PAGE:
ICAEW chart of the week: dismal times (per capita)

Two quarters of shallow negative GDP growth may be just enough for the UK to be in a mere ‘technical’ recession, but seven successive quarters of negative GDP growth per capita present a more worrying picture.

Dismal times (per capita)
ICAEW chart of the week

Step chart for the eight calendar quarters in 2022 and 2023 together with the total change over that period.

Change in GDP per capita

(Quarterly increases in green, quarterly decreases in orange, total decrease in purple)
2022 Q1: +0.2%
2022 Q2: -0.2%
2022 Q3: -0.2%
2022 Q4: -0.0%
2023 Q1: -0.1%
2023 Q2: -0.2%
2023 Q3: -0.4%
2024 Q4: -0.6%
Total: -1.5%

15 Feb 2024.
Chart by Martin Wheatcroft FCA. Design by Sunday.
Source: ONS, 'Quarterly GDP per head: chained volume measures, Oct-Dec 2023'.

(c) ICAEW 2024

The Office for National Statistics (ONS) released its latest statistics on quarterly GDP on 15 February 2024, reporting that GDP in the fourth quarter of 2023 (October to December) had fallen by 0.3% compared with the previous quarter, which in turn was 0.1% below the quarter before that. This was sufficient for the UK to meet one of widely accepted definitions of a recession: two successive quarters of economic contraction. 

Many economists have chosen to describe this as a ‘technical’ recession given how shallow the fall in growth has been over the past two quarters, very different from the scale of contraction seen in ‘proper’ recessions such as that experienced during the financial crisis (when GDP fell in the order of 6% over four successive quarters). The ‘technical’ label also emphasises how relatively small subsequent revisions to the quarterly statistics could easily lift the UK out of recession again.

Perhaps more worrying for all of us living in the UK are how changes in GDP per capita have been negative over the past seven quarters, as illustrated by our chart this week. GDP per person can often be more important to individuals than the overall change in GDP given how living standards are, by definition, experienced on a per capita basis.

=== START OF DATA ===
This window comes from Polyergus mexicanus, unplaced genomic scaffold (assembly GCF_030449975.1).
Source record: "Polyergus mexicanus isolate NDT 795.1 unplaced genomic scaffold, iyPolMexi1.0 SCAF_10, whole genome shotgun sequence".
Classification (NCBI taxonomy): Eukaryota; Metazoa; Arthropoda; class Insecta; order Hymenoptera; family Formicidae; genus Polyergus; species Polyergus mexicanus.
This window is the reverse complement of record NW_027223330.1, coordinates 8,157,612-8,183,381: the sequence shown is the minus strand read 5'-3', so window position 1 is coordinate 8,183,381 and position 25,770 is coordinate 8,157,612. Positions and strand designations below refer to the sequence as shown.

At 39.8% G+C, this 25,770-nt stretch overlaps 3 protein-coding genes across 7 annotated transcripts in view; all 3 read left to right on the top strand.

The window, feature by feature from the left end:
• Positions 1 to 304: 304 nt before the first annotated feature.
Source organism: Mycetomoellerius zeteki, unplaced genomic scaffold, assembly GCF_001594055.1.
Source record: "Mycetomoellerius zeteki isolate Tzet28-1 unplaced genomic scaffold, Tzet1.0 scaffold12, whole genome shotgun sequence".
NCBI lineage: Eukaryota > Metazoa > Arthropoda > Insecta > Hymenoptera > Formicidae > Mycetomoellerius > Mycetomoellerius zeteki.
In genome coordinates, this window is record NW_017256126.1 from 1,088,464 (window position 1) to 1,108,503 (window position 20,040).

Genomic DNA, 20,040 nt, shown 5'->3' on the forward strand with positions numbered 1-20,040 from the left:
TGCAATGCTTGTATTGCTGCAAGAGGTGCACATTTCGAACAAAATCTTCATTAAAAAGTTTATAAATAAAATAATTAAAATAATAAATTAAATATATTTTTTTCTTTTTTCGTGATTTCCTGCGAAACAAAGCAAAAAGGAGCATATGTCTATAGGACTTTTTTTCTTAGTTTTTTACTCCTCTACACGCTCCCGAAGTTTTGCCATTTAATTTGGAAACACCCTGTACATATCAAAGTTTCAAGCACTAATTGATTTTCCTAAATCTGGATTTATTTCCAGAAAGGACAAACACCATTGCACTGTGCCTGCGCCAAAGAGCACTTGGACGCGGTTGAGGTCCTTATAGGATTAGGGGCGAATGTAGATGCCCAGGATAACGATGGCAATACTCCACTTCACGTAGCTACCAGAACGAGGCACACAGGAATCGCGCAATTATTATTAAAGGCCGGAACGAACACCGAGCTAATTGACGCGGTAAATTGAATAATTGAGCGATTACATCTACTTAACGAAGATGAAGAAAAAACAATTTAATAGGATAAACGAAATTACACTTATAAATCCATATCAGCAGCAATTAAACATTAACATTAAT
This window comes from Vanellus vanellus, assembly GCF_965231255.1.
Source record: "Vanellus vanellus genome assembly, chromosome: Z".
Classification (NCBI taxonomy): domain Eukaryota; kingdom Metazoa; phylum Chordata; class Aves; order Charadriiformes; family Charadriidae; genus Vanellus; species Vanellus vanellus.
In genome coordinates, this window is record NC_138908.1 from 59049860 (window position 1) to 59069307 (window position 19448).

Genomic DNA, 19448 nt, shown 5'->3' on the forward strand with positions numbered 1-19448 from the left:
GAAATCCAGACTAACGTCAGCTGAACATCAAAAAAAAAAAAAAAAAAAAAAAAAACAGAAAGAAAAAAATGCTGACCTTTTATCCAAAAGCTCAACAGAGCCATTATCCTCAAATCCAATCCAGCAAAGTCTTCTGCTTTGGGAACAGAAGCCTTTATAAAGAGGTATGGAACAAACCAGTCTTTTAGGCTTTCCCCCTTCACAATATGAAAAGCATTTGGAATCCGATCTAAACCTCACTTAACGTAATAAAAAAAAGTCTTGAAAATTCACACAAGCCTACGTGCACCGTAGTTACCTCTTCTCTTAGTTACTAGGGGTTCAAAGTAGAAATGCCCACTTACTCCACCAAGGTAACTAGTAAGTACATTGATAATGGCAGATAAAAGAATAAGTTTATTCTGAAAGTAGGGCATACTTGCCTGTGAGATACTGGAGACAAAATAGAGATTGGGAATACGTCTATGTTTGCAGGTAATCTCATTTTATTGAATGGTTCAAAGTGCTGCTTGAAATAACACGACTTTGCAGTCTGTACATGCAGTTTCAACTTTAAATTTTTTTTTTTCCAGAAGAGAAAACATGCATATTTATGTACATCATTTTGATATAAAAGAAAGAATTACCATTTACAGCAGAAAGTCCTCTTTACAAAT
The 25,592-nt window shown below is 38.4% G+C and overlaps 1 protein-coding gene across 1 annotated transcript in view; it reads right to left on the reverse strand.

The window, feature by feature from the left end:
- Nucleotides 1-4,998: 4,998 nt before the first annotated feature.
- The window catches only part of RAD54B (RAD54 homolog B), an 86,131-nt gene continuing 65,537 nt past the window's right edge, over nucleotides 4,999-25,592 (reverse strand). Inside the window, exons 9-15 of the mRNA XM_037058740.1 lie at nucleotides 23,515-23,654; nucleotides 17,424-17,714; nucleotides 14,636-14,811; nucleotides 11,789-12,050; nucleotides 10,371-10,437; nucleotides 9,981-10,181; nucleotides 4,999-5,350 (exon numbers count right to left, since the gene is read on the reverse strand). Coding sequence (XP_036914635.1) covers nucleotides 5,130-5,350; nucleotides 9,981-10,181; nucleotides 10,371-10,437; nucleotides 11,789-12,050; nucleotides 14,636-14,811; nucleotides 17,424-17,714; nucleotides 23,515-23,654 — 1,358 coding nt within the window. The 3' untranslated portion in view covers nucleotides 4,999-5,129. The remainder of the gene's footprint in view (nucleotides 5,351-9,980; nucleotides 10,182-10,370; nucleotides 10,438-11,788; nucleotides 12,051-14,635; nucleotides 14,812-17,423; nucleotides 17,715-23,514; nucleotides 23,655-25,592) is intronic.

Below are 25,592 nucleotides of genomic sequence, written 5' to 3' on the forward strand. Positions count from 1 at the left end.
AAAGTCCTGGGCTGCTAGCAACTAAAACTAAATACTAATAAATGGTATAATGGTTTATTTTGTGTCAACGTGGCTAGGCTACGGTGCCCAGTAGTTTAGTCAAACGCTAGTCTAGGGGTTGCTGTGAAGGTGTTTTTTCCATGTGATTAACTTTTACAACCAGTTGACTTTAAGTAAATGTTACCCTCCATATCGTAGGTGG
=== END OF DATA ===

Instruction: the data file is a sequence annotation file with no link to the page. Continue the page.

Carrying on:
According to the official chained volume measure of GDP per head, economic activity per capita grew by 0.2% in the first quarter of 2022 (over the previous quarter) but has declined since then: by -0.2%, -0.2% and -0.0% respectively in the second, third and fourth quarters of 2022, and then -0.1%, -0.2%, -0.4% and -0.6% in the first, second, third and fourth quarters of 2023.

Overall, this is equivalent to a reduction of 1.5% in GDP per head between the fourth quarter of 2021 and the fourth quarter of 2023, although one additional note of caution is that the per capita numbers are based on population projections that are even more susceptible to revision than estimates of the size of the economy. Despite that, these numbers are not a sign of an economy doing well.

The per capita numbers put the reported GDP growth rates for the same eight quarters of +0.5%, +0.1%, -0.1%, +0.1%, +0.2%, +0.0%, -0.1%, and -0.3% respectively (equivalent to cumulative GDP growth of +0.4% between 2021 Q4 and 2023 Q4), into perspective, highlighting just how weak the performance of the UK economy has been over the past two years.

Just as the recession is being described as ‘technical’, there are good arguments for describing positive growth in GDP as also ‘technical’ when per capita growth is negative at the same time, reflecting how much stronger economic growth needs to be for living standards to improve.

This chart was originally published by ICAEW.

ICAEW chart of the week: GDP revisions

This week’s chart takes a look at recent revisions to GDP that have caused some consternation in the world of statistics.

Combination of a column chart horizontally and a step chart vertically.

Top section: GDP reported in Blue Book 2022 for 2019, 2020 and 2021:

2019: £2,238bn -5.7% = 2020: £2,110bn +7.6% = 2021: £2,270bn

(2020 -5.7% nominal, -11.0% growth, 2021 +7.6% nominal, 7.6% growth)

Middle section: GDP revisions

 2019: -£4bn, 2020: -£6bn, 2021: +£14bn

Bottom section: GDP to be reported in Blue Book 2023

2019: £2,234bn -5.8% = 2020: £2,104bn +8.5% = 2021: £2,284bn

(2020 -5.8% nominal, -10.4% growth, 2021 +8.5% nominal, 8.7% growth)

Each year the Office for National Statistics (ONS) publishes the ‘Blue Book’ on the national accounts, its definitive analysis of economic activity over the course of the previous year. This analysis supersedes the preliminary and revised monthly and quarterly estimates issued up until that point, based on extensive analysis by the official statisticians.